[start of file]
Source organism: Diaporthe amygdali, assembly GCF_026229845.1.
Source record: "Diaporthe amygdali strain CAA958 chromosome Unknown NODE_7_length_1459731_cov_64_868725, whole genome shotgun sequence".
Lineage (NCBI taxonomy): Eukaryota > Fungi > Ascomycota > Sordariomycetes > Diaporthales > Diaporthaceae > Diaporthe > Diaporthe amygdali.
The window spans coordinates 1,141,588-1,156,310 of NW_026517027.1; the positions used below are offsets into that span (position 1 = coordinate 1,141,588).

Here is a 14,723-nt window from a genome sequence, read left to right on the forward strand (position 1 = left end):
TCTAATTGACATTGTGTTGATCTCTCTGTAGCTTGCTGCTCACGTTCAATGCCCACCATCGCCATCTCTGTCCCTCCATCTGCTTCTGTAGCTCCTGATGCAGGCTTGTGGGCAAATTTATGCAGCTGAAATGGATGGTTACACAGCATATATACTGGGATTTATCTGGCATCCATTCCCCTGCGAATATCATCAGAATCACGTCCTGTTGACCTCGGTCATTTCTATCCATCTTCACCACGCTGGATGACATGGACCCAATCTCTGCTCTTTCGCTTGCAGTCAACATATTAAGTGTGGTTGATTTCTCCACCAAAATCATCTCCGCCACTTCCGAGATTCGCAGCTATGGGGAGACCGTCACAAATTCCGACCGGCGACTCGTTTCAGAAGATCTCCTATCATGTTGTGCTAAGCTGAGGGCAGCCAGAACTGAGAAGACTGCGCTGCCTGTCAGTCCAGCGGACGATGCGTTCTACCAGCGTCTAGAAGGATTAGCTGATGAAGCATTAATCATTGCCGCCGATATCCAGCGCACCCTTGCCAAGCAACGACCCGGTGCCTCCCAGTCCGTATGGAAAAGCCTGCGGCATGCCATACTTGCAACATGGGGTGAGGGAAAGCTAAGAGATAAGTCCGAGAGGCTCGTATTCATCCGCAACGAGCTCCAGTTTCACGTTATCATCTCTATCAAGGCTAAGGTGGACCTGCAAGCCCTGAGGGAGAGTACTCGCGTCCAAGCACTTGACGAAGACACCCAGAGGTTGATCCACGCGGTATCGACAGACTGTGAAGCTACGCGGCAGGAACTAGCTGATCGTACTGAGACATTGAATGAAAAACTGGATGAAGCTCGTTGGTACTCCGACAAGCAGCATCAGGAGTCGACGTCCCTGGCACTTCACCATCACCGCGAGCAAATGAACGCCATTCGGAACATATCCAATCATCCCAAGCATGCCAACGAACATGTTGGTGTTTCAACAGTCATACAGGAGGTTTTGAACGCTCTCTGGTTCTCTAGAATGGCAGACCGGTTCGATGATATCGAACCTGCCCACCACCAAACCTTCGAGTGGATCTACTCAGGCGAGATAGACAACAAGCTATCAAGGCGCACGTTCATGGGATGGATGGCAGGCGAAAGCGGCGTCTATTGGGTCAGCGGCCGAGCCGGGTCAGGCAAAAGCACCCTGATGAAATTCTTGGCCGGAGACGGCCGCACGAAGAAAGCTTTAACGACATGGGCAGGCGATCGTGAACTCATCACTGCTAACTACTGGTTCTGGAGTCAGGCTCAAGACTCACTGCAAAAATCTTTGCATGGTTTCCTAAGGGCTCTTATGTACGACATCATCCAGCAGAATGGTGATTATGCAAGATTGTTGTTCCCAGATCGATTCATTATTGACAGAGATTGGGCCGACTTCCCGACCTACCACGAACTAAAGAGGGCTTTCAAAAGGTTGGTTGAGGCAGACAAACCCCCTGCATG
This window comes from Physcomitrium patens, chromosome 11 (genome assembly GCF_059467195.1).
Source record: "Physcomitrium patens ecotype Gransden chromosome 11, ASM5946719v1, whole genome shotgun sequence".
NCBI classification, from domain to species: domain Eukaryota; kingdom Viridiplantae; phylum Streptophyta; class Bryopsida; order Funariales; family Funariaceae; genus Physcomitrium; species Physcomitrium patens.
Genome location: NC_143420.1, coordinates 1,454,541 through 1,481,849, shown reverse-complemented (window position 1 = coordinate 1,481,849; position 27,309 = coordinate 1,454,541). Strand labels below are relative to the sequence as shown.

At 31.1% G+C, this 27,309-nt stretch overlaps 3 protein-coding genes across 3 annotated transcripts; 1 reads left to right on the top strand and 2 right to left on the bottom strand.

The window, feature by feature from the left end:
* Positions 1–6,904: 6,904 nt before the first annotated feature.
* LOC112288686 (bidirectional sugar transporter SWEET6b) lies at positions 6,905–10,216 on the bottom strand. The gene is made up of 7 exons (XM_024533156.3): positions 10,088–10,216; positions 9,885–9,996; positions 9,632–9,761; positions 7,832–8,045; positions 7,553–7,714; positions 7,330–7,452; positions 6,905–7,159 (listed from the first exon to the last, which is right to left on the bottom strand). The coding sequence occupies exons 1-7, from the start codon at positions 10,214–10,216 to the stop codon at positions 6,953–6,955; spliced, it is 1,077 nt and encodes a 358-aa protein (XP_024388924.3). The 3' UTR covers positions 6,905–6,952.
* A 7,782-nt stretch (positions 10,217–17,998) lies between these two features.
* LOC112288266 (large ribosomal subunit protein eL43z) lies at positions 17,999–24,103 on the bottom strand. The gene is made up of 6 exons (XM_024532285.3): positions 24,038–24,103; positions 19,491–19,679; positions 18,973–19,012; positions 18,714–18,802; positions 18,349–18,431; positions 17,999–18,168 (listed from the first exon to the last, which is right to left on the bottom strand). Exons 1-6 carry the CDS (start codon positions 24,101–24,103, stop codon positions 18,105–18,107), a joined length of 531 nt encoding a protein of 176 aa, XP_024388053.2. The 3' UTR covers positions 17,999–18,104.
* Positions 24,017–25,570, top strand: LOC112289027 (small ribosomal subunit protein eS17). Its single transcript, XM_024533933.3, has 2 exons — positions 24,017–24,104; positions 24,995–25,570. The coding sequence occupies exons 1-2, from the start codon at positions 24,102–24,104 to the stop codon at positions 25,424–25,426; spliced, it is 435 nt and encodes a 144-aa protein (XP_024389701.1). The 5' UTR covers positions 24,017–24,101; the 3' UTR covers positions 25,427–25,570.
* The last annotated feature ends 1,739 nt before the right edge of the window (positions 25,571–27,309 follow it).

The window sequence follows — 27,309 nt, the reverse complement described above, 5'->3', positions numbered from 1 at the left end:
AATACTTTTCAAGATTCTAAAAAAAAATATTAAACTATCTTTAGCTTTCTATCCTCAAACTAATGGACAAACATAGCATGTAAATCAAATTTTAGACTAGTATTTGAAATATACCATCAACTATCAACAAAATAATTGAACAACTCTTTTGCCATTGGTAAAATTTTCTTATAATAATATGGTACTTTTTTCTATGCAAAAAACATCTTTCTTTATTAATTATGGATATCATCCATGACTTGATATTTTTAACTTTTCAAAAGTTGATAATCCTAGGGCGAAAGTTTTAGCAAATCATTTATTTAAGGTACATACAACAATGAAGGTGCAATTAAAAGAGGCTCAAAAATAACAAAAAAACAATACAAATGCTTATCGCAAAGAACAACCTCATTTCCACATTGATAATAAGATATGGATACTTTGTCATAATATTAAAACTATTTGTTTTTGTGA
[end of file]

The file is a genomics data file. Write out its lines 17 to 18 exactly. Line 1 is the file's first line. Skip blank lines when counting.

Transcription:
* Positions 24,017–25,570, top strand: LOC112289027 (small ribosomal subunit protein eS17). Its single transcript, XM_024533933.3, has 2 exons — positions 24,017–24,104; positions 24,995–25,570. The coding sequence occupies exons 1-2, from the start codon at positions 24,102–24,104 to the stop codon at positions 25,424–25,426; spliced, it is 435 nt and encodes a 144-aa protein (XP_024389701.1). The 5' UTR covers positions 24,017–24,101; the 3' UTR covers positions 25,427–25,570.
* The last annotated feature ends 1,739 nt before the right edge of the window (positions 25,571–27,309 follow it).